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The National Portrait Gallery acknowledges the Traditional Custodians of Country throughout Australia and recognises the continuing connection to lands, waters and communities. We pay our respect to Aboriginal and Torres Strait Islander cultures and to Elders both past and present.

Aboriginal and Torres Strait Islander viewers are warned that this website contains images of deceased persons.

Sir Thomas Makdougall Brisbane, 1842

Robert Frain and Frederick Bromley (engraver)

mezzotint on paper (plate-mark: 48.8 cm x 37.0 cm, image: 37.8 cm x 29.5 cm)

More images of this artwork

Sir Thomas Mackdougall Brisbane (1773–1860), colonial governor and astronomer, was born into an aristocratic Scottish family and entered the army at sixteen. Advancing to the rank of lieutenant and then captain, Brisbane served in Britain, Europe and the West Indies, eventually achieving the rank of Brigadier-General in 1812 and receiving a knighthood in 1817. On the advice of his friend the Duke of Wellington, Brisbane was appointed governor of New South Wales in November 1820 and arrived in Sydney late the following year. As governor, Brisbane was mainly occupied by land and convict matters. But he also introduced economic and currency reforms, established a supreme court and opposed censorship of the press; and as the first patron of the New South Wales Agricultural Society oversaw experiments with crops such as tobacco, cotton, coffee and flax. During his governorship, the limits of settlement were extended considerably, most notably through his ordering the establishment of a penal outpost at Moreton Bay, achieved in 1824 at a site on the river that John Oxley had explored and named after Brisbane the previous year. Brisbane had been elected a fellow of the Royal Society in 1812 for his contributions to navigation and astronomy, and consequently encouraged similar pursuits in the colony, building an observatory in the grounds of Government House at Parramatta. Described by Sir John Herschel as the ‘founder of Australian science’, Brisbane continued his scientific work after his return to Scotland, receiving the gold medal of the Astronomical Society in 1828 and ultimately cataloguing more than 7,000 stars. Engraver Frederick Bromley (active 1832-1870) was from a family of printmakers active in Britain for much of the nineteenth century. Published in 1842, this work by Bromley is an engraving of a painting held in a private Scottish collection. Sir Thomas Brisbane was also the subject of what is considered Australia’s earliest officially commissioned portrait, painted by Augustus Earle in 1825–26 and now among the collection of portraits of colonial governors displayed at Government House in Sydney.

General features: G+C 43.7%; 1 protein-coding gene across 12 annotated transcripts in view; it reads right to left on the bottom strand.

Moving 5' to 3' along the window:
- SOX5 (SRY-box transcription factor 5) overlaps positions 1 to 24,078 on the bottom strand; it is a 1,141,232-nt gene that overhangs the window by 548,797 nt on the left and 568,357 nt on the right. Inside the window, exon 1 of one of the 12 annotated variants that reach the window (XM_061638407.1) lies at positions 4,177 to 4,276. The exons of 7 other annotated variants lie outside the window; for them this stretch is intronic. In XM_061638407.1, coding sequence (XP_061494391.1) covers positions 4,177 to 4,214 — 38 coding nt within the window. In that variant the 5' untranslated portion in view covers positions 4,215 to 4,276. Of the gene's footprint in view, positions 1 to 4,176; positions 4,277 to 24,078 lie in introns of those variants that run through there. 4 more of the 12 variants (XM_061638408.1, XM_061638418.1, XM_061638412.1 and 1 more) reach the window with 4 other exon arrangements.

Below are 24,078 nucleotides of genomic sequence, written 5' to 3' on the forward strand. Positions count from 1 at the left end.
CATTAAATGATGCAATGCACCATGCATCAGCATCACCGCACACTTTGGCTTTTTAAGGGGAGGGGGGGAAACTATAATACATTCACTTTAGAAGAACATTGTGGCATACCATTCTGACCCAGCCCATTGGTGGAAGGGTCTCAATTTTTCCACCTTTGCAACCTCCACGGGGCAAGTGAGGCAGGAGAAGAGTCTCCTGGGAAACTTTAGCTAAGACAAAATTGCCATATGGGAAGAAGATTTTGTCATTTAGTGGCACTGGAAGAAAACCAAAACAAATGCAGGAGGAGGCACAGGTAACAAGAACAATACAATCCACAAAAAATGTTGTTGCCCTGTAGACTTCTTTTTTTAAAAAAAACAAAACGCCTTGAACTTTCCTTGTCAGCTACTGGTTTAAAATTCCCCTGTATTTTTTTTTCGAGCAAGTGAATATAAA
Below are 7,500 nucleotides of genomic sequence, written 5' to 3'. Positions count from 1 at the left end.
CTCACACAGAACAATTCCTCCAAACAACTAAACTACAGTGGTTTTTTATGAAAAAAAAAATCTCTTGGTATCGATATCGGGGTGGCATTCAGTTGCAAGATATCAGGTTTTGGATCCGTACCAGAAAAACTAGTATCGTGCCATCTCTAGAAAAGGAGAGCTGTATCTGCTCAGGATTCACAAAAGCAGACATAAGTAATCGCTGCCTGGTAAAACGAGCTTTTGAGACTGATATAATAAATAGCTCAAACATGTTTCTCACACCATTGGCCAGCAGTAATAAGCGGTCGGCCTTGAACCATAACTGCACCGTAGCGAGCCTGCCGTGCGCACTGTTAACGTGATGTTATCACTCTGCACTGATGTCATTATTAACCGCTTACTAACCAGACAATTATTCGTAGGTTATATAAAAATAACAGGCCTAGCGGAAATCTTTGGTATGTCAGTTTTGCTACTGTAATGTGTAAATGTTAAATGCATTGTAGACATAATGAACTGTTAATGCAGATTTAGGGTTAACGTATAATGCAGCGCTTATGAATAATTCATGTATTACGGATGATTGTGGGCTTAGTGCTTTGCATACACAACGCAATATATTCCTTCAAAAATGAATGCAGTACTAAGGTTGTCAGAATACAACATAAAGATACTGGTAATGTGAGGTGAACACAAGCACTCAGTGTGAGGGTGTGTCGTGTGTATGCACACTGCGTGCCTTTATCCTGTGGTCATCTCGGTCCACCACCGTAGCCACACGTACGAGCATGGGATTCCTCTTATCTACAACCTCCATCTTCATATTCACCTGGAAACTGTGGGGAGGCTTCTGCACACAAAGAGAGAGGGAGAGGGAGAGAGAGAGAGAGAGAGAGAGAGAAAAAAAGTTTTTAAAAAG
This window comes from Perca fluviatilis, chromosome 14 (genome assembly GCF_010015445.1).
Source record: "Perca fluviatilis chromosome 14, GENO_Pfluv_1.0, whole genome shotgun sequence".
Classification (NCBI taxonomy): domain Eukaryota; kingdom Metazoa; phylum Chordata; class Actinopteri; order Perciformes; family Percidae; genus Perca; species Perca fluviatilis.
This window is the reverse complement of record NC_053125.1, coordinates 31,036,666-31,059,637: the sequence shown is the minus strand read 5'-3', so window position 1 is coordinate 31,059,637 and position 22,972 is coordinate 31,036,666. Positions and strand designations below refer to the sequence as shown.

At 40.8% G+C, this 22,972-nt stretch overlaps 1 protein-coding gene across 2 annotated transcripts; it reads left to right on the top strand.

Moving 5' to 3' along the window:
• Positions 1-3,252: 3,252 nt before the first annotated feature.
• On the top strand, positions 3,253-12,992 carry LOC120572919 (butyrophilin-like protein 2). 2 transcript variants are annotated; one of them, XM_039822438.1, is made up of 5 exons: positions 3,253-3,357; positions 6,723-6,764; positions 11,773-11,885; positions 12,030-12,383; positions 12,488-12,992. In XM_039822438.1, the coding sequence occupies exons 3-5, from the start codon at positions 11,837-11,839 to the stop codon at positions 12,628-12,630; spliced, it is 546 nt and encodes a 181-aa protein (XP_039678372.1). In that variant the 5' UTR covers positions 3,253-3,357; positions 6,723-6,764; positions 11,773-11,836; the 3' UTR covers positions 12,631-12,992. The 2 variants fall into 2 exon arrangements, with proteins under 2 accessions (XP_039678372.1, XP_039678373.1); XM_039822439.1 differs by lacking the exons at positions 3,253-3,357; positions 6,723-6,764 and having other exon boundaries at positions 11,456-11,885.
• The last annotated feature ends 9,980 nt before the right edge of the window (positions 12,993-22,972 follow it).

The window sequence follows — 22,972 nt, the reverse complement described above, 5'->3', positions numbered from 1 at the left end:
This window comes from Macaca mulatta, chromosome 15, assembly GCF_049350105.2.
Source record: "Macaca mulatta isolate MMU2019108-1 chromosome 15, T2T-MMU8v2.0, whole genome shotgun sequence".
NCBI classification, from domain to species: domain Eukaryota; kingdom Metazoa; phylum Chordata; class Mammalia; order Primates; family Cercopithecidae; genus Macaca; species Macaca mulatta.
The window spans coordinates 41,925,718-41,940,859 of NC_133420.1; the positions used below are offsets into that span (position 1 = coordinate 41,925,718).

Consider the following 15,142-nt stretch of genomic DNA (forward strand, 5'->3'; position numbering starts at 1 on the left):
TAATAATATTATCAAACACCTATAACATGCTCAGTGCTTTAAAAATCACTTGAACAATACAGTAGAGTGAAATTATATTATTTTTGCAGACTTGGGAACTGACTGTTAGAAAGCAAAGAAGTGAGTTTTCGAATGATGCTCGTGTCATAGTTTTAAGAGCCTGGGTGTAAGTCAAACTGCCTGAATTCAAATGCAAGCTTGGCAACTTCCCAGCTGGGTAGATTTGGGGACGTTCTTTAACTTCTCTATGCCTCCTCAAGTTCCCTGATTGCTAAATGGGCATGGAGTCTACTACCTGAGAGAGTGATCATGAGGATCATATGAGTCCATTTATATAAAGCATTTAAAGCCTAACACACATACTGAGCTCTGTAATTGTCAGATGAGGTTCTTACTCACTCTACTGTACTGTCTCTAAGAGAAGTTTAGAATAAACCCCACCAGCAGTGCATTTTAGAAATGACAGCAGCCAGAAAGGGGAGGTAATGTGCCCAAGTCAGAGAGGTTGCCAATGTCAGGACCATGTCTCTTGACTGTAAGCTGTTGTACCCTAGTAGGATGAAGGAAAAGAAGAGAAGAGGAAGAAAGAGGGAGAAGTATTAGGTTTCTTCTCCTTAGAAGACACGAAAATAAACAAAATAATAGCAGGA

Collection: National Portrait Gallery
Purchased with funds provided by
Ross A. Field 2008

Accession number: 2008.111

Currently not on display

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Artist and subject

Robert Frain

Frederick Bromley

Thomas Mackdougall Brisbane (age 69 in 1842)

Subject professions

Government and leadership

Military

Related portraits

1. General Sir Thomas Makdougall Brisbane, 1850 (published). All James Faed, W Wilding after John Watson Gordon.

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The National Portrait Gallery acknowledges the Traditional Custodians of Country throughout Australia and recognises the continuing connection to lands, waters and communities. We pay our respect to Aboriginal and Torres Strait Islander cultures and to Elders both past and present.

Aboriginal and Torres Strait Islander viewers are warned that this website contains images of deceased persons.